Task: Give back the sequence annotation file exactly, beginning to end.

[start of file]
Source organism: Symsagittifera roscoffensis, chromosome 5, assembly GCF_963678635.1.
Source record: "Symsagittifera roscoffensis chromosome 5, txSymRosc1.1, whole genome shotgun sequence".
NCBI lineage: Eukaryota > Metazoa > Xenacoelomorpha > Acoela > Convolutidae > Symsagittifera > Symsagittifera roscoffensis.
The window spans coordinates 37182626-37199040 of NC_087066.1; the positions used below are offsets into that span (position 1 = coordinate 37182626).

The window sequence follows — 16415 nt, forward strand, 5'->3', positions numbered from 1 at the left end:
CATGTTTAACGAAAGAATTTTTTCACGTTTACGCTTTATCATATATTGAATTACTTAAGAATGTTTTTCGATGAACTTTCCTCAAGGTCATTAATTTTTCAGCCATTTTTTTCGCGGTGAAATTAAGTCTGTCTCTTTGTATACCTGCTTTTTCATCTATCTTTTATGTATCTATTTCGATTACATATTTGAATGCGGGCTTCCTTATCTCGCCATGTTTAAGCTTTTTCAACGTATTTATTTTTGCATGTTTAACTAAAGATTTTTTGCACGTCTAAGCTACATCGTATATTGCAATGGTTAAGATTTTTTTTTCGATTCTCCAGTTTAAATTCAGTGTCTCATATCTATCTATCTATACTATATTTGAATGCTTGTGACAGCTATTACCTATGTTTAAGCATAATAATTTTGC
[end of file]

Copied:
Source organism: Symsagittifera roscoffensis, chromosome 5, assembly GCF_963678635.1.
Source record: "Symsagittifera roscoffensis chromosome 5, txSymRosc1.1, whole genome shotgun sequence".
NCBI lineage: Eukaryota > Metazoa > Xenacoelomorpha > Acoela > Convolutidae > Symsagittifera > Symsagittifera roscoffensis.
The window spans coordinates 37182626-37199040 of NC_087066.1; the positions used below are offsets into that span (position 1 = coordinate 37182626).

The window sequence follows — 16415 nt, forward strand, 5'->3', positions numbered from 1 at the left end:
CATGTTTAACGAAAGAATTTTTTCACGTTTACGCTTTATCATATATTGAATTACTTAAGAATGTTTTTCGATGAACTTTCCTCAAGGTCATTAATTTTTCAGCCATTTTTTTCGCGGTGAAATTAAGTCTGTCTCTTTGTATACCTGCTTTTTCATCTATCTTTTATGTATCTATTTCGATTACATATTTGAATGCGGGCTTCCTTATCTCGCCATGTTTAAGCTTTTTCAACGTATTTATTTTTGCATGTTTAACTAAAGATTTTTTGCACGTCTAAGCTACATCGTATATTGCAATGGTTAAGATTTTTTTTTCGATTCTCCAGTTTAAATTCAGTGTCTCATATCTATCTATCTATACTATATTTGAATGCTTGTGACAGCTATTACCTATGTTTAAGCATAATAATTTTGC